WORDS: ANNA SCHWAB '16
IMAGE: ANI ACOPIAN '16
I’m sitting with Camila Recalde ’16, who just returned from Los Angeles, where she attended an annual conference hosted by the American Studies Association. Camila is a fellow in the Mellon Mays Undergraduate Fellowship Program, an initiative to increase diversity among the faculty of higher education institutions.
As part of the Mellon program, Camila spent six weeks at Wesleyan over the summer, along with eleven other fellows. The group took classes from graduate students on how to develop their thesis projects which will eventually lead to their dissertations. The summer session allowed Camila to find an area of research and pitch her ideas to a faculty panel. She is focusing her work on the racialization of female eating disorders, framing her discussion within the larger context of contemporary hook-up culture and how it shapes women’s perceptions of their bodies. She is sourcing most of her information from feminist, sociological, and historical texts.
The Mellon Mays Fellowship Program sponsors Camila’s travel to academic conferences across the country. All she has to do is communicate to her advisor how the conference will relate to her research, and Mellon covers all travel and living costs. This past weekend in LA, Camila attended panels on food and female sexuality, as well as others such as “Empire of Funk: Hip Hop and Representations in Filipina/o America – A Round Table,” “The Filth and the Fury: Cultural Politics of Waste in America,” and “Girls, Girls, Girls: Gender and Popular Culture.” The theme of this year’s American Studies conference was titled: “The Fun and the Fury: New Dialectics of Pleasure and Pain in the Post-American Century.”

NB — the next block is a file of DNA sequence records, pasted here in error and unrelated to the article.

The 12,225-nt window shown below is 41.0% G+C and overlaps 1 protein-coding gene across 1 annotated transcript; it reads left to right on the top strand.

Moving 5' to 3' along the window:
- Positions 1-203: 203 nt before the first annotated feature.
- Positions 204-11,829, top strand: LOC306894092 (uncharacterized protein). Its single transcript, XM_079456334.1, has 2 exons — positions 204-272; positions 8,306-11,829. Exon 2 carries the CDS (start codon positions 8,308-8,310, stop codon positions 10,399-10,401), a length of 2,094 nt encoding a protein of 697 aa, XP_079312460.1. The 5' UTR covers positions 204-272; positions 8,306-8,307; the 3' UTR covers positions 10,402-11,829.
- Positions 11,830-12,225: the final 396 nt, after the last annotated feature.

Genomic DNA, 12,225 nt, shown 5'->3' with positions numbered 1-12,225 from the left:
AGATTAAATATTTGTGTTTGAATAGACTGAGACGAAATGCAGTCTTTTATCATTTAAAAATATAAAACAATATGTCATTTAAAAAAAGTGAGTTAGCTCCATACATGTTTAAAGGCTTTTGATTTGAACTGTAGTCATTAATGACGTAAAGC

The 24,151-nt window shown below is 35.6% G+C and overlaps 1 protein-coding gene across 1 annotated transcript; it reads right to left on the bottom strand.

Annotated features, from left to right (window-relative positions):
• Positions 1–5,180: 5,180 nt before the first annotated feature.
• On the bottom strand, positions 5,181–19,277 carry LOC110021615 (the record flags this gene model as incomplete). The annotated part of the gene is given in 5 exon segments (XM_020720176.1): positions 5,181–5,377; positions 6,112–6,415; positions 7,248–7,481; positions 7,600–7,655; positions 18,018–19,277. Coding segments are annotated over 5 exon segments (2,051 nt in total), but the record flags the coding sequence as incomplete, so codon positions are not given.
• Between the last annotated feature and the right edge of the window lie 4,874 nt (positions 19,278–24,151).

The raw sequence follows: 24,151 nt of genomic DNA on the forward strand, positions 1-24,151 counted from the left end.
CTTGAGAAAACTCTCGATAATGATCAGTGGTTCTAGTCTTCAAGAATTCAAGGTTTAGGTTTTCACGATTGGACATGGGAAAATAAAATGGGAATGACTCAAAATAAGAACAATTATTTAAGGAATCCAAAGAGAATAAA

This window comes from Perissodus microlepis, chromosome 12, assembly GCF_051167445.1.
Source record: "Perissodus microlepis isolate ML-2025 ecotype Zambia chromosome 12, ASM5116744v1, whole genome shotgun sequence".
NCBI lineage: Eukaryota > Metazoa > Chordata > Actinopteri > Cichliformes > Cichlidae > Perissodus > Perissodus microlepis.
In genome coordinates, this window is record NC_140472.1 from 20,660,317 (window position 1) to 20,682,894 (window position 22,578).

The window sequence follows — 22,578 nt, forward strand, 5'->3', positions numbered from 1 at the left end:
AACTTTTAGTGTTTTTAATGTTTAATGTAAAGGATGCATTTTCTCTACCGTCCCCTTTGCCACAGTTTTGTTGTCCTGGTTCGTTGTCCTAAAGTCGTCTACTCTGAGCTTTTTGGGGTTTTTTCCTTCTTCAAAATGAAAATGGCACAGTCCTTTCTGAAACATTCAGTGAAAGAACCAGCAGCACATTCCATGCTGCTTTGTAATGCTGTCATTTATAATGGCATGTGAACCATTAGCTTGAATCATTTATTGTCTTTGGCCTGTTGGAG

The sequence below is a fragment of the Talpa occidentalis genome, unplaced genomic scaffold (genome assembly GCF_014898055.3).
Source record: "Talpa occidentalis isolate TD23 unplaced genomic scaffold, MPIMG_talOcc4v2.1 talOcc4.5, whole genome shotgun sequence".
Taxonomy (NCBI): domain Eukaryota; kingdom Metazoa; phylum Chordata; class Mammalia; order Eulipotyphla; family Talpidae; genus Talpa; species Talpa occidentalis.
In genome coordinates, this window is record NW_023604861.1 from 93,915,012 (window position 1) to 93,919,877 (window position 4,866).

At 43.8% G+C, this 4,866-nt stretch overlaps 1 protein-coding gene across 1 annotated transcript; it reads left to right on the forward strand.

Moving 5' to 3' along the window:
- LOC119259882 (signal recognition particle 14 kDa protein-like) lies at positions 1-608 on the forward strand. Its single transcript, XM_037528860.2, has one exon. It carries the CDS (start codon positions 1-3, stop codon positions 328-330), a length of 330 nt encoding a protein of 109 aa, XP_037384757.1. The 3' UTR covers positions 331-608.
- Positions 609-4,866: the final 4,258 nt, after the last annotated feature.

Camila attended the conference with other Mellon fellows—Allie Komada-John, Monique Siaw, Juan Gallardo, Paulina Jones-Torregrosa, and Christian Hosam.
“We each have different academic areas of interest and everyone’s doing pretty awesome research projects, so we each got something different out of the experience and the panels we went to. A lot of the panels directly related to a few people’s research topics, so we were able to leave with new possible trajectories of research and papers to look into, ” she tells me.
At the conference, Camila was able to interface with other professors and graduate students working within her area of interest. She left the conference with a new outlook on her research topic as well as a slew of papers and people to use as resources for her ongoing work. This upcoming weekend, Camila will be facilitating the Mellon Mays Regional Conference, which is taking place at Wesleyan. Mellon fellows from the across the east coast gather for this conference to share their research with professors and alumni.